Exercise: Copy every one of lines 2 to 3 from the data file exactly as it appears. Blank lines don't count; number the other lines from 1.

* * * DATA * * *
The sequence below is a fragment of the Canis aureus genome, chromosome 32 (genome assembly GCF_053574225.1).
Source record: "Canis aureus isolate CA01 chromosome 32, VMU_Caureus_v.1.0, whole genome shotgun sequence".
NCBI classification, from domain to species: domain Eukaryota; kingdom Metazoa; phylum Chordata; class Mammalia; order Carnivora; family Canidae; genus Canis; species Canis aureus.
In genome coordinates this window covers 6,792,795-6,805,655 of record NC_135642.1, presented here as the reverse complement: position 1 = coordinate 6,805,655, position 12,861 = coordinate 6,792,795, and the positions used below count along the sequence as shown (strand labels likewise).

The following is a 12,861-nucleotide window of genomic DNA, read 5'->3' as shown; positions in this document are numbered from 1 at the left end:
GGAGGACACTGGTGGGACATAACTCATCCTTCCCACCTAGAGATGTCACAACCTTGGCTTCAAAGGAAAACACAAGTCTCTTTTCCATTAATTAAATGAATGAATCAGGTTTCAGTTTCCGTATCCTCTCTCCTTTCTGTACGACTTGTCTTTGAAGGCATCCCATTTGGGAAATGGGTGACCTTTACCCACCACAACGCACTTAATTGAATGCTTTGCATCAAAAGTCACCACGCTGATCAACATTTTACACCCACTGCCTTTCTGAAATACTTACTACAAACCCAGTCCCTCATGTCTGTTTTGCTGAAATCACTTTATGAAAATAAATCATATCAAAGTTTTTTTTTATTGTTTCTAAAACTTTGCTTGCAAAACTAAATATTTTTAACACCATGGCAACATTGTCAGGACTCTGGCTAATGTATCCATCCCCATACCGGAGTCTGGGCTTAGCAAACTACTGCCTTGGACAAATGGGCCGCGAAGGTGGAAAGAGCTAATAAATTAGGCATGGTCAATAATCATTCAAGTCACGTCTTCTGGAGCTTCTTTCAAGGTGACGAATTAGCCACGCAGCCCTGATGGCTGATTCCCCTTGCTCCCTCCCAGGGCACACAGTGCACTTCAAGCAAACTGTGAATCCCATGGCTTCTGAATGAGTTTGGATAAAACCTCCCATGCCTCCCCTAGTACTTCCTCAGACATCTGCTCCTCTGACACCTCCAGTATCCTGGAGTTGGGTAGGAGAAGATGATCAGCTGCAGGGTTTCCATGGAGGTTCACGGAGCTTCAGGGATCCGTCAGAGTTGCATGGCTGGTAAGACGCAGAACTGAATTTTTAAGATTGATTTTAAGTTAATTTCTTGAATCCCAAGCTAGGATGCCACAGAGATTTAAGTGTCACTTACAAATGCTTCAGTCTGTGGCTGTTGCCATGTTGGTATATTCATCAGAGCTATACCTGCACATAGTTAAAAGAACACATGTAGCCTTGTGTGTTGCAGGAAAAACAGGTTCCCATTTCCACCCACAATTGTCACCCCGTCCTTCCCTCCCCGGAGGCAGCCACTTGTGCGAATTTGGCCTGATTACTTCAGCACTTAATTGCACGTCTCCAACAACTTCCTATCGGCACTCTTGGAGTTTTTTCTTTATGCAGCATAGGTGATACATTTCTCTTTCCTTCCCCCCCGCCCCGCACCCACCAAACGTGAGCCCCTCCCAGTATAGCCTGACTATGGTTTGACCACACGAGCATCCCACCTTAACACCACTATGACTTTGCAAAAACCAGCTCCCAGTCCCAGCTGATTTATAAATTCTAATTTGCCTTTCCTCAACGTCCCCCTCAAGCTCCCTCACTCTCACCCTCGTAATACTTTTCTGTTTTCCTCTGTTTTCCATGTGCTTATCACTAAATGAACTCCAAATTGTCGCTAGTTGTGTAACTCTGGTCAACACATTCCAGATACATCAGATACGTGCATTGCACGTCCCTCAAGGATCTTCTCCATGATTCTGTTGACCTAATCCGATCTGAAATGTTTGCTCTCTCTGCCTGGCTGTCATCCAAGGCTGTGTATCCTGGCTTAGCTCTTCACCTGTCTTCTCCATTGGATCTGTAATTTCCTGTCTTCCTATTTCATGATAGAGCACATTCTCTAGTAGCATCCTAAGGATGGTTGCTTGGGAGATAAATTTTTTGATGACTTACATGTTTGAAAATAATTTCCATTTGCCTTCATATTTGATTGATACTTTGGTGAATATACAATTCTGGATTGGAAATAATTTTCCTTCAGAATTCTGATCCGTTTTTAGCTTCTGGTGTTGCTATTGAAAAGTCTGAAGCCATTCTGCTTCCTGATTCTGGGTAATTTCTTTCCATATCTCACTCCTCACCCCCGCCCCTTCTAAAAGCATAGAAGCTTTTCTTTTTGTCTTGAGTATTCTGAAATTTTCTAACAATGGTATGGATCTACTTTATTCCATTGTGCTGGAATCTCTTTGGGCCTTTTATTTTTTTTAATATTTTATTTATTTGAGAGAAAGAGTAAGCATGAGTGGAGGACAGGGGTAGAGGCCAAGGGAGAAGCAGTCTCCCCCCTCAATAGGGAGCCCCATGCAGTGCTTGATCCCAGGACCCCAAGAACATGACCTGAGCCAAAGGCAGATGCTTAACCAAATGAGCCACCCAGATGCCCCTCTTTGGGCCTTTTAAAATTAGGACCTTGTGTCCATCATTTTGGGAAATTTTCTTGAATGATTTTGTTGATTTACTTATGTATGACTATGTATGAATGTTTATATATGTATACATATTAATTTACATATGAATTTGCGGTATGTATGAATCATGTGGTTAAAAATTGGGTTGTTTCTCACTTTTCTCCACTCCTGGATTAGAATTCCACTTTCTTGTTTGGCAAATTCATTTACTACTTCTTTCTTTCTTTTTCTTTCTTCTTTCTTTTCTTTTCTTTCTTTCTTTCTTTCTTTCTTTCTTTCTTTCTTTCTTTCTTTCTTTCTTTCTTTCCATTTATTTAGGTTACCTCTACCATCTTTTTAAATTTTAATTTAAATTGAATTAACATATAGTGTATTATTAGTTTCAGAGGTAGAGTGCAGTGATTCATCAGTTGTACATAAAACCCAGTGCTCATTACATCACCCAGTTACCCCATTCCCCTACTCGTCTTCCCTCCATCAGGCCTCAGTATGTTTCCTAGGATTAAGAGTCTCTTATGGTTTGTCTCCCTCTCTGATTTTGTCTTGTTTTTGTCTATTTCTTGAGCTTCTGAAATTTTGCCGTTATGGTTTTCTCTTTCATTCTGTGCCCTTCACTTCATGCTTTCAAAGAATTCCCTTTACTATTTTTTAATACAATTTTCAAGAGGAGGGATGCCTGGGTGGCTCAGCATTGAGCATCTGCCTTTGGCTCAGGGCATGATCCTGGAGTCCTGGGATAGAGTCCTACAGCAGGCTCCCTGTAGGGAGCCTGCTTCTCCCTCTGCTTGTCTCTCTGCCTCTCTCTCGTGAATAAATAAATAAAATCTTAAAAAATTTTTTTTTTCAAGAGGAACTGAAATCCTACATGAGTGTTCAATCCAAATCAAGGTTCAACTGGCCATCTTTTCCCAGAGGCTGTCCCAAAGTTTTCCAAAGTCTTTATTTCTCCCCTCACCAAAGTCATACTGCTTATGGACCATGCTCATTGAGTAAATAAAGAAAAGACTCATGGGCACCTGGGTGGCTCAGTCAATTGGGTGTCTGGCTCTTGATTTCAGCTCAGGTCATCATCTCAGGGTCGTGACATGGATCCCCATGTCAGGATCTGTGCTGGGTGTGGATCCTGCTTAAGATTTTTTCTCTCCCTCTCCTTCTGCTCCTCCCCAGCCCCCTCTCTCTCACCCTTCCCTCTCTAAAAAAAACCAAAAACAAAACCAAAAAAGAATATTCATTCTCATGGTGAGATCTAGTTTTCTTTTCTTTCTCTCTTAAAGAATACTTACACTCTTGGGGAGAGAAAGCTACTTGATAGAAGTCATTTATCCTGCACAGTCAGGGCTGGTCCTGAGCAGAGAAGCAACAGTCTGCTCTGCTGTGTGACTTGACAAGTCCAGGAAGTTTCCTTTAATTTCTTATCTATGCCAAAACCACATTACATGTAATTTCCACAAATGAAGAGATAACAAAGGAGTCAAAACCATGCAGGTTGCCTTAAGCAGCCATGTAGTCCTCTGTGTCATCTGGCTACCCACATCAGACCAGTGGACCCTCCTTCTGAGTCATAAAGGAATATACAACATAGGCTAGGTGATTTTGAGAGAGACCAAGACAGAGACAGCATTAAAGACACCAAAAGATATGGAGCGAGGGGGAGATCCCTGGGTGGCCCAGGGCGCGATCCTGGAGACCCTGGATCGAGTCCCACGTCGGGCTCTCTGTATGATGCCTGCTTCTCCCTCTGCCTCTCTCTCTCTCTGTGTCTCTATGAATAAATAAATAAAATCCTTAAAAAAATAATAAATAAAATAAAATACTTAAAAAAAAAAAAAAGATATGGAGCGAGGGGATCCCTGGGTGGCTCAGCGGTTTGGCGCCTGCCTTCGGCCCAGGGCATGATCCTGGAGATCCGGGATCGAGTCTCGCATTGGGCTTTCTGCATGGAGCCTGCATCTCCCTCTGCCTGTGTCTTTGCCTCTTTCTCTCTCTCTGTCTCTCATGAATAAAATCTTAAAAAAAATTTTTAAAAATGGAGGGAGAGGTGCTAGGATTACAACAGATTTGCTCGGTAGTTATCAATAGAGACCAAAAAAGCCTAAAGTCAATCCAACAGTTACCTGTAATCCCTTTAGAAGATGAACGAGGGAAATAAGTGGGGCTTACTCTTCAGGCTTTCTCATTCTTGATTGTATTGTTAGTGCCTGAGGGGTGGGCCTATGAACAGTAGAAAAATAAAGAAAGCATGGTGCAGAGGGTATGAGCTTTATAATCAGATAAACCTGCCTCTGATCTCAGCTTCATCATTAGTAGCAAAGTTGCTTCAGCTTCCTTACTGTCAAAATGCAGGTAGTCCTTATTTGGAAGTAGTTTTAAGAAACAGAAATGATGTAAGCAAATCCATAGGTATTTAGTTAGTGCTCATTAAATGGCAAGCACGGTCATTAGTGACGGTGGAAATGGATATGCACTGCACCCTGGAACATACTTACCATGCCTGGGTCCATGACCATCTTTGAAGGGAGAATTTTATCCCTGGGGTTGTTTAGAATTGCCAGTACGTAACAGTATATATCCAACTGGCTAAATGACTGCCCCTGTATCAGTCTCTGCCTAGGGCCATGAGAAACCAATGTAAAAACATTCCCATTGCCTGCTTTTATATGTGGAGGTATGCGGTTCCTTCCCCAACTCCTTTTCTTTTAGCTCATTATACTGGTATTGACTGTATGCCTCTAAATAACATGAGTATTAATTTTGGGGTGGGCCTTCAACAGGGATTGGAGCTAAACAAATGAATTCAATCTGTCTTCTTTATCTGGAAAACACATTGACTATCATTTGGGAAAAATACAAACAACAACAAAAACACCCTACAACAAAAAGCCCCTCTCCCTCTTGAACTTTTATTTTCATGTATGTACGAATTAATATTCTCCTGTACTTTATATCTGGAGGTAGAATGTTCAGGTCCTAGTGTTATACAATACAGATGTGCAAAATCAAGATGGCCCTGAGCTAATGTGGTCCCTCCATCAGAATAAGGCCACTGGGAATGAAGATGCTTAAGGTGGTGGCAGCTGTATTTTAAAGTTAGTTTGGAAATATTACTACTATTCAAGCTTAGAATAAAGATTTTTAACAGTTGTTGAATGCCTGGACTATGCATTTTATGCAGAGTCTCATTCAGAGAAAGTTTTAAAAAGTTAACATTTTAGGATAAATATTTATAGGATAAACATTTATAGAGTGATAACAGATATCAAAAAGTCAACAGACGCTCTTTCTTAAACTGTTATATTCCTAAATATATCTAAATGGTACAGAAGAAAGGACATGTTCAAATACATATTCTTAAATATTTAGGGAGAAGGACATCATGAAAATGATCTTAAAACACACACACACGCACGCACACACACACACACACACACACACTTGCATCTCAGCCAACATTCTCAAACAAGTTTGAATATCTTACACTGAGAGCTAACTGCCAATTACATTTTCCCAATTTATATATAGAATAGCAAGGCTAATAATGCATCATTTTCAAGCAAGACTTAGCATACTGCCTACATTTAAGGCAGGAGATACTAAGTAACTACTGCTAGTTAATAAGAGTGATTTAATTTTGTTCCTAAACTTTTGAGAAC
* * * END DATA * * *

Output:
Source record: "Canis aureus isolate CA01 chromosome 32, VMU_Caureus_v.1.0, whole genome shotgun sequence".
NCBI classification, from domain to species: domain Eukaryota; kingdom Metazoa; phylum Chordata; class Mammalia; order Carnivora; family Canidae; genus Canis; species Canis aureus.